Our smartphones are diaries of our daily lives. We store all kinds of personal information there, from our bank details to photos of our loved ones.
However, this information can be valuable to hackers who want to attack us for a number of reasons. Whether it’s blackmail, intimidation, espionage, fraud or identity theft, our phones can very easily be turned into weapons that hackers will use against us.
There are several ways for a hacker to gain access to your phone, some more sophisticated than others, but by taking a few simple precautions you can stop them. Here are some common methods used by phone hackers.
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Not leaving your phone unattended and being careful what you say can prevent your phone from being hacked (Image: Getty) Phishing
Hackers often trick victims into divulging their personal information by creating fake websites that mimic those of big companies. They may send you an email encouraging them to click on links, download an app, or enter your login information so they can access your phone.
Before responding to such requests, you should be aware of some red flags that indicate the fraudulent nature of the email. Does the sender’s email address match the email addresses associated with the company? Does the website URL look suspicious? Is the link you clicked trying to automatically download files to your phone?
Ask yourself these questions before entering information, especially if you’re prompted for a username, password, or bank details.
Hackers can set up a fake app to access files on your phone. Whenever you download an app, you will usually be asked to grant it permission to access things like camera, microphone, photos, videos, location, and browser history .
Most apps will ask you to grant these permissions in order to use features like video chatting or transferring photos taken with the camera. They also use these powers for marketing purposes which must be specified in their terms and conditions.
For example, an app can use artificial intelligence to listen to your calls through a microphone to send you targeted advertisements based on the topics you talk about. However, a malicious app can use the same permissions to literally spy on you, so be careful when downloading an app and always check the permission settings for each app.
Hackers can trick you into clicking a link that downloads malware to your phone. This is often done through phishing. While this malware can monitor your phone activity, it can also track your GPS to know where you are going.
Another easier way for hackers to do this is in person. You may unknowingly leave your phone unattended with someone who may know your PIN, perhaps a jealous partner. Unbeknownst to you, they could be downloading a tracking app to your phone that will give them access to your GPS and allow them to see your location from their own phone.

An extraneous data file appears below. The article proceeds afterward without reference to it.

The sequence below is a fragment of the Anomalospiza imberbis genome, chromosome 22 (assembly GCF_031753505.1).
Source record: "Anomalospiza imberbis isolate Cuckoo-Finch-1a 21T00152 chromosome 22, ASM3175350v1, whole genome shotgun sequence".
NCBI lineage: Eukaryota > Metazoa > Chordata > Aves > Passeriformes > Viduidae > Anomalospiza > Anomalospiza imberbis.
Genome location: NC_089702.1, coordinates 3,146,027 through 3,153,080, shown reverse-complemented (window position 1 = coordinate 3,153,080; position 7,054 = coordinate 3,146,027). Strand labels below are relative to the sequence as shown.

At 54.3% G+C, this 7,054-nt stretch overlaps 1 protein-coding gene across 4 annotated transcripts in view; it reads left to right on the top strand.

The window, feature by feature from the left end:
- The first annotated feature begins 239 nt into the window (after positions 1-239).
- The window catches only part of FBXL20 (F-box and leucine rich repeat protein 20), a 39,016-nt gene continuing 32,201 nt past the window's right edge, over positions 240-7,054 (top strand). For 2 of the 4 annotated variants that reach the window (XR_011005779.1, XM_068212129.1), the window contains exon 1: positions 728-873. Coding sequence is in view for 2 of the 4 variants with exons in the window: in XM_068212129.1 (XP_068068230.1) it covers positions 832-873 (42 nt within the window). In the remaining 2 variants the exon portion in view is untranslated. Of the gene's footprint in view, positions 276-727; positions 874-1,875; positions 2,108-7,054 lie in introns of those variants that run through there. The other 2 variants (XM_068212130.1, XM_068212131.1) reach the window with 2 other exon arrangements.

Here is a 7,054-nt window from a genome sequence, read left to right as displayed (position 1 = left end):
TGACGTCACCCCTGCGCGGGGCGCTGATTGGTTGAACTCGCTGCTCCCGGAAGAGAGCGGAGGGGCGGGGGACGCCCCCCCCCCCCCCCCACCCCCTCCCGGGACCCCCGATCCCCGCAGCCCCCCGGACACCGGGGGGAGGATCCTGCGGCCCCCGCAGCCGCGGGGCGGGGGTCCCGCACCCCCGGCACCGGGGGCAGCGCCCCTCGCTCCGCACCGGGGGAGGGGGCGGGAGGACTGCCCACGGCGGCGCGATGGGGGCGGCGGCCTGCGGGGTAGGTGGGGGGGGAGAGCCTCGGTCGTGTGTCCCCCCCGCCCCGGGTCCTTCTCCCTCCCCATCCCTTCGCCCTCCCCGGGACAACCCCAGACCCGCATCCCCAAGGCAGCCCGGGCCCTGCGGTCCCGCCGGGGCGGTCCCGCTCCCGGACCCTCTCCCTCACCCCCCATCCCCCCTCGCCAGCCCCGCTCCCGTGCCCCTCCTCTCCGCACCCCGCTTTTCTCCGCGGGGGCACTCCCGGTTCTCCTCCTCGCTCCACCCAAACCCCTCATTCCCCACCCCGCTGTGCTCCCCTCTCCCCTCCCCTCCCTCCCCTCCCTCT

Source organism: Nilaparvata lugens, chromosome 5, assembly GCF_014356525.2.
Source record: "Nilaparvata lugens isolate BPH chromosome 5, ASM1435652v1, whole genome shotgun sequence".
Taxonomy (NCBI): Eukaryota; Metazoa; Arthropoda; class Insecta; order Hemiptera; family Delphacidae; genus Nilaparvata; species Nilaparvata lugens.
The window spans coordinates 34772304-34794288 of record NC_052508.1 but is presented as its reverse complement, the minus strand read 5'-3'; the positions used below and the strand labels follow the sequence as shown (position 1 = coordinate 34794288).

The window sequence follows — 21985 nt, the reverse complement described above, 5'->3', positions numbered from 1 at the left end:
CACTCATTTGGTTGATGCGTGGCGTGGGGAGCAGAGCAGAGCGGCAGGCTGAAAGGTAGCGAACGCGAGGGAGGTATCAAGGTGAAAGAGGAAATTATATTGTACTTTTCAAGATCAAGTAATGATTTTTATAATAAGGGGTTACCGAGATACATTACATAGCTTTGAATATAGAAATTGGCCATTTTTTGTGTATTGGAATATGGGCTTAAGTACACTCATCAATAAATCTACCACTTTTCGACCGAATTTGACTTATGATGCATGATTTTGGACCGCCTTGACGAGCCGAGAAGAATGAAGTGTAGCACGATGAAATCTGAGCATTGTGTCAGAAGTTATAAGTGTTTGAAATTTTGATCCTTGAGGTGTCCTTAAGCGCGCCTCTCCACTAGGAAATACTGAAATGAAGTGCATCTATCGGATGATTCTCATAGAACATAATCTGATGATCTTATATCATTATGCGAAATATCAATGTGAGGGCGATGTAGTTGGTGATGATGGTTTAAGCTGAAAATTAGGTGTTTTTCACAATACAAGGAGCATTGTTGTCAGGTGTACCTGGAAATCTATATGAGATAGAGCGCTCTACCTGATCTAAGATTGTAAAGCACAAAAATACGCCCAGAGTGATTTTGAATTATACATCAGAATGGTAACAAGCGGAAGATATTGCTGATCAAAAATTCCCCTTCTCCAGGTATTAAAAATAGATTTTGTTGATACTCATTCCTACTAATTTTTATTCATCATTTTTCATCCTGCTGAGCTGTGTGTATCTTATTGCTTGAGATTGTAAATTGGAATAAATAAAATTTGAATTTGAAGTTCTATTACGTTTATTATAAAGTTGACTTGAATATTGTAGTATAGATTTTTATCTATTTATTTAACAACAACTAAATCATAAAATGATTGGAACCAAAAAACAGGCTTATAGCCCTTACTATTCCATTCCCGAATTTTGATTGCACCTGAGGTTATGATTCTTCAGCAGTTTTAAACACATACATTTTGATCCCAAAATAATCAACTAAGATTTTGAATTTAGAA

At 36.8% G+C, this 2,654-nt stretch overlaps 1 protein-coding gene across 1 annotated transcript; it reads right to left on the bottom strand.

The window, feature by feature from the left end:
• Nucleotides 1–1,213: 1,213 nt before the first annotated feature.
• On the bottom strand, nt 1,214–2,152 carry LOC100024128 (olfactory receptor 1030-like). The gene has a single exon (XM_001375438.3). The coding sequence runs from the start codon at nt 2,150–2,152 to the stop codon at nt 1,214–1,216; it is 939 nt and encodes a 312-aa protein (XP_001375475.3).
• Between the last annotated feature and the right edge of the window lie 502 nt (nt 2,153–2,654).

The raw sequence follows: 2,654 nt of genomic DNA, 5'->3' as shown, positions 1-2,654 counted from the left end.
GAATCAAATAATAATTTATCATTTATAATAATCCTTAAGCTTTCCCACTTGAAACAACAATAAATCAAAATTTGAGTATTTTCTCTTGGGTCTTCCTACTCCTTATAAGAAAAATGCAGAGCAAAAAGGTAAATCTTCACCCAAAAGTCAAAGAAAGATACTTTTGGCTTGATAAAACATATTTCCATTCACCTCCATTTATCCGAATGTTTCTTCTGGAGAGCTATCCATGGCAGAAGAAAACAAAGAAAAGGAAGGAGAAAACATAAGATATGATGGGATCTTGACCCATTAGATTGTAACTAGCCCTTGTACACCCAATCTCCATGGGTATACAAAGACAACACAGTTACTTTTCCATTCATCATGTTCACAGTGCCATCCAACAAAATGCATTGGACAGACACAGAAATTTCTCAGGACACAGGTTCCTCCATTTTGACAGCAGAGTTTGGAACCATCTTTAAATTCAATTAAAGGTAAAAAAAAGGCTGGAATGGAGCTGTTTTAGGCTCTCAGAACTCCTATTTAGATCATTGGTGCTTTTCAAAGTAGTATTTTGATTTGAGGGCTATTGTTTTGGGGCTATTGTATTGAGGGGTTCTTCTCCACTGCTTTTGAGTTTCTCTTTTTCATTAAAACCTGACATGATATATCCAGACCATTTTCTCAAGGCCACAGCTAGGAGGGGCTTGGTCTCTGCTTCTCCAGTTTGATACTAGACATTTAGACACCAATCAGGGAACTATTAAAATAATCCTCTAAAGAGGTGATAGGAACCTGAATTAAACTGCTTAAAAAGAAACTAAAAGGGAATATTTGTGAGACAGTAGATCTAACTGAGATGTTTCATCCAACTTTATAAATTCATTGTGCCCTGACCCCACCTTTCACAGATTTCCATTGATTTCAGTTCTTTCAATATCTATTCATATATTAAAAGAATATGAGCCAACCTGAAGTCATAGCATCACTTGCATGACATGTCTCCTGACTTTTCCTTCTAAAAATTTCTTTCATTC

The best way to avoid this scenario is to make sure you don’t leave your phone unattended in places you don’t know or with people you don’t trust.
SIM card replacement
Hackers often trick you into revealing information about yourself in many sneaky ways, sometimes even through a conversation. They may ask you random questions such as “What is your mother’s maiden name?” or “what’s your favorite color?” to try to guess your secret combination of questions and answers.
If they get enough information about you, they can access your online accounts and even learn to imitate you. If they hack your social media accounts, you’ll usually receive an email about a suspicious login, but how it spreads will mostly depend on how much information you’ve given them.
They can even call the network operator and convince them that it is you and ask them to transfer their phone number to a new SIM card. This way, your SIM card will be automatically deactivated and the hacker will take control of your phone number, so be careful what you say to others, especially if it’s someone you don’t know.
Bluetooth and Wi-Fi
Hackers can gain access to your device by hacking into your Bluetooth device. To do this, your Bluetooth should be on and they should be near you.
However, by accessing your bluetooth, hackers could potentially download files from your device to theirs without your knowledge. This type of attack is more likely to occur in a crowded environment, while victims of such an attack are likely to be targeted, although victims can also be randomly selected in any crowded environment.
Connecting to a public Wi-Fi network exposes you to similar dangers. People managing your Wi-Fi connection, or anyone who has hacked into your network, could potentially gain access to your screen and even take control of your device. The answer is to turn off Wi-Fi and Bluetooth when you’re not using them, and only connect to trusted networks.
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